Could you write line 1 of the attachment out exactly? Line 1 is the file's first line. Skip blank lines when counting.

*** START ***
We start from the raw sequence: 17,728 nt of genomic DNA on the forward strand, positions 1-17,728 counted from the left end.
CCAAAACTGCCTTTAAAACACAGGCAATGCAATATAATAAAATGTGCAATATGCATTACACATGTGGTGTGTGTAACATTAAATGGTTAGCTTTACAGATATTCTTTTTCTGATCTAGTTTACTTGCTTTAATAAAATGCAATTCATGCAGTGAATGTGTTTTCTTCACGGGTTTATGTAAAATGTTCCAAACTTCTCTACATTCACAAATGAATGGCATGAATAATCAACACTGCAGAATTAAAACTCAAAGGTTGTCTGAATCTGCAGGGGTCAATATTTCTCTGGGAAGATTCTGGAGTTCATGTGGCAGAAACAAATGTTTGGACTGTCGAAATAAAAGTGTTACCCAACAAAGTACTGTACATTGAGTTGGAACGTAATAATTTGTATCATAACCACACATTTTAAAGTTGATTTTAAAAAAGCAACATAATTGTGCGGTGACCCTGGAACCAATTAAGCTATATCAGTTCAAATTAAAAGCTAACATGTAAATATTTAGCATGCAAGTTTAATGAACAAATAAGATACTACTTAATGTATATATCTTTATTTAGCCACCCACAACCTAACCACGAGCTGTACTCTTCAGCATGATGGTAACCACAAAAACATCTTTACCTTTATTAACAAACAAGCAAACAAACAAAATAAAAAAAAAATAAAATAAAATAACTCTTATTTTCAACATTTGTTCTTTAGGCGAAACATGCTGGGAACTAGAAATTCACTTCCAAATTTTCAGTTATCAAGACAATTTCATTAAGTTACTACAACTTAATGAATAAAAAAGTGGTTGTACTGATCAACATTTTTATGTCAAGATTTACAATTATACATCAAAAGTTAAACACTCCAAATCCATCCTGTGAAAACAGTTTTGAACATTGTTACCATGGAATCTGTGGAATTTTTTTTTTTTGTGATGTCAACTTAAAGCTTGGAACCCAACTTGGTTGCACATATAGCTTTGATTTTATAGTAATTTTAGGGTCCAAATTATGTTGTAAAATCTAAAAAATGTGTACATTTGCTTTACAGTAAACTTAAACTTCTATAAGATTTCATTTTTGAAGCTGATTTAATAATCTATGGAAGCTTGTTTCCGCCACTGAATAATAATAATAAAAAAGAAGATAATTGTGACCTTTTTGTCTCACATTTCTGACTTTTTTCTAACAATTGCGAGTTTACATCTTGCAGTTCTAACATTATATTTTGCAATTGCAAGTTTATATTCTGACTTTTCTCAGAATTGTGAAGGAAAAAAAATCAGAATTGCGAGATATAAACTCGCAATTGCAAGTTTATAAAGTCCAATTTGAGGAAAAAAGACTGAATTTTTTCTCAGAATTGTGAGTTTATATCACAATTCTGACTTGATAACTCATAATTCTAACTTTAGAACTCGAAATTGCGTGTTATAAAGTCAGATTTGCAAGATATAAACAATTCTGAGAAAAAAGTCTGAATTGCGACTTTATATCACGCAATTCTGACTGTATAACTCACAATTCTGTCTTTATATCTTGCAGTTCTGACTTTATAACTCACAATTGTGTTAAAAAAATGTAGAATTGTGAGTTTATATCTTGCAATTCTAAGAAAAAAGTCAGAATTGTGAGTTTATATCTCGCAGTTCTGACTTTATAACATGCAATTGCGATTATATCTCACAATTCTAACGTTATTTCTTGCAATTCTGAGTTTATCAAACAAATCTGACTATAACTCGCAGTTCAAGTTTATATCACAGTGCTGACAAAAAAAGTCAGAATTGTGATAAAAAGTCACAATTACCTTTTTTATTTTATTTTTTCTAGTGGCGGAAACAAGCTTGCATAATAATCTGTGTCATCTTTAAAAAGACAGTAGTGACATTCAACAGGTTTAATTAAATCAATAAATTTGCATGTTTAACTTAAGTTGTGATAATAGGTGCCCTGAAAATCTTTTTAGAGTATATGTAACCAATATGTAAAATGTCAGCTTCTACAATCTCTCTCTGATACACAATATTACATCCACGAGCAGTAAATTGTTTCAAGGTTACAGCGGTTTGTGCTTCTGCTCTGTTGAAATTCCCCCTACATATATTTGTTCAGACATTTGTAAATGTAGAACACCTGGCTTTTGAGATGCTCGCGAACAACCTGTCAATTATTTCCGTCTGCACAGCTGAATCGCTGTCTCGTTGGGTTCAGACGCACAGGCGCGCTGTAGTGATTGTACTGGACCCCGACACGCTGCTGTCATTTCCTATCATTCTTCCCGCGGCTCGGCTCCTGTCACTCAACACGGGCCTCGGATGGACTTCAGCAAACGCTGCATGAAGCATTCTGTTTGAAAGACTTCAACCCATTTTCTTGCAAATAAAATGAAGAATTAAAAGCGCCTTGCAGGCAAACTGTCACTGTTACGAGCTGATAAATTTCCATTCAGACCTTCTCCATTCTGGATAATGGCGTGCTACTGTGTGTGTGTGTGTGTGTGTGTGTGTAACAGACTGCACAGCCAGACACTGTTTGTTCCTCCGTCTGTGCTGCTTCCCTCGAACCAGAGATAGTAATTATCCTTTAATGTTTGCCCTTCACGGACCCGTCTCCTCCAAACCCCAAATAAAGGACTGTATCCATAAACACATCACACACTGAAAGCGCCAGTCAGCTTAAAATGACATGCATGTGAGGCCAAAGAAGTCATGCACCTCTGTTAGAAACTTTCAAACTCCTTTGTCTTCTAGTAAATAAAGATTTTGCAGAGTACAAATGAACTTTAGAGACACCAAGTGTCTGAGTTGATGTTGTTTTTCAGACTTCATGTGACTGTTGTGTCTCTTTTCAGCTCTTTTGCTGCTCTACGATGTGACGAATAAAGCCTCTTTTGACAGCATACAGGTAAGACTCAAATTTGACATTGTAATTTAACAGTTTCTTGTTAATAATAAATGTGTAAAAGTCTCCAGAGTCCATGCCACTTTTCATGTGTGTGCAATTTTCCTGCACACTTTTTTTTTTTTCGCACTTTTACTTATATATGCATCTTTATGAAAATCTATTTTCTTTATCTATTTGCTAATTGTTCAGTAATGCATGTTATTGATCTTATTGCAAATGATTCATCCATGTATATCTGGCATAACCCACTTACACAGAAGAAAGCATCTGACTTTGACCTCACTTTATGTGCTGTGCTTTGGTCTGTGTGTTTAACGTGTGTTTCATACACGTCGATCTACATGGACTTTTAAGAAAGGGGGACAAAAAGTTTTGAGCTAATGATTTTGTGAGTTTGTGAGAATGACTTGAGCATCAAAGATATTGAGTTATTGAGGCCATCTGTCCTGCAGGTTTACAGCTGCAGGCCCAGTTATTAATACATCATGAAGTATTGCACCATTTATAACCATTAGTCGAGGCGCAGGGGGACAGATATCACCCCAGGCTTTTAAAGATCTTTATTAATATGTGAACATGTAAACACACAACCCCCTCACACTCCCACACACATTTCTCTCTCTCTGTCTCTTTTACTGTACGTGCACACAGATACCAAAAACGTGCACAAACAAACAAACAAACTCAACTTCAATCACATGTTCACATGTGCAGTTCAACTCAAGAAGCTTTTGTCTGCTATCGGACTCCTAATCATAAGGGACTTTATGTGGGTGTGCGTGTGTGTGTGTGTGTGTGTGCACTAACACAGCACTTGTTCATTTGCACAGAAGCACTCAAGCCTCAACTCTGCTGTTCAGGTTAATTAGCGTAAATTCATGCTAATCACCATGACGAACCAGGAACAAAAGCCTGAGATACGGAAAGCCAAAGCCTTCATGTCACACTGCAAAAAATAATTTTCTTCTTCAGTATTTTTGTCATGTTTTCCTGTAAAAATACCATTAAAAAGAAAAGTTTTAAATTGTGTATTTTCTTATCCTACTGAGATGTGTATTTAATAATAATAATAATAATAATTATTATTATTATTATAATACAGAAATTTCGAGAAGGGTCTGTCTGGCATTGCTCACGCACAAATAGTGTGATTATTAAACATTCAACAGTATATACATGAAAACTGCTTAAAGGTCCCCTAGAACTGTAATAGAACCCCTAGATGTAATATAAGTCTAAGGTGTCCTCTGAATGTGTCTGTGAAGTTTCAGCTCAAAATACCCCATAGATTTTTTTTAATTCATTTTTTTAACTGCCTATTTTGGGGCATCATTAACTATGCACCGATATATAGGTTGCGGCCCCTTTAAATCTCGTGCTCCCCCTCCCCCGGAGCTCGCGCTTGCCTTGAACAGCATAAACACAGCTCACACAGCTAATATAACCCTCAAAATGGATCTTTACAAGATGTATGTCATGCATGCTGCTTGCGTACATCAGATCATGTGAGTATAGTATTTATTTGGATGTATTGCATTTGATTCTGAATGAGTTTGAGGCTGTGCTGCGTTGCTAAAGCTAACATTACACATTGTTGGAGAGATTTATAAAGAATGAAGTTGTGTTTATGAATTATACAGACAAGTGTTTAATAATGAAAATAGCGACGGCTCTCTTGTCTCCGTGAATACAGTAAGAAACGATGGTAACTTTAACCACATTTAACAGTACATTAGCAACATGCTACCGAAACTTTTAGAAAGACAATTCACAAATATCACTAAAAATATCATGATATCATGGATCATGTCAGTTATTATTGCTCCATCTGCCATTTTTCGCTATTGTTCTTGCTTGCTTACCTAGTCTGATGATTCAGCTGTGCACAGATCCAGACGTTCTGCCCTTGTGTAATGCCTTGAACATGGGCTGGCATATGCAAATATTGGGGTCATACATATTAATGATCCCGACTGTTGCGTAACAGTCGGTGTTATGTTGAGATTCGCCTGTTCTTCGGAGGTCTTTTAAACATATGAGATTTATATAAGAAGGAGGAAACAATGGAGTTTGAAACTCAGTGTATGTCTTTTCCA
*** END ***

We start from the raw sequence: 17,728 nt of genomic DNA on the forward strand, positions 1-17,728 counted from the left end.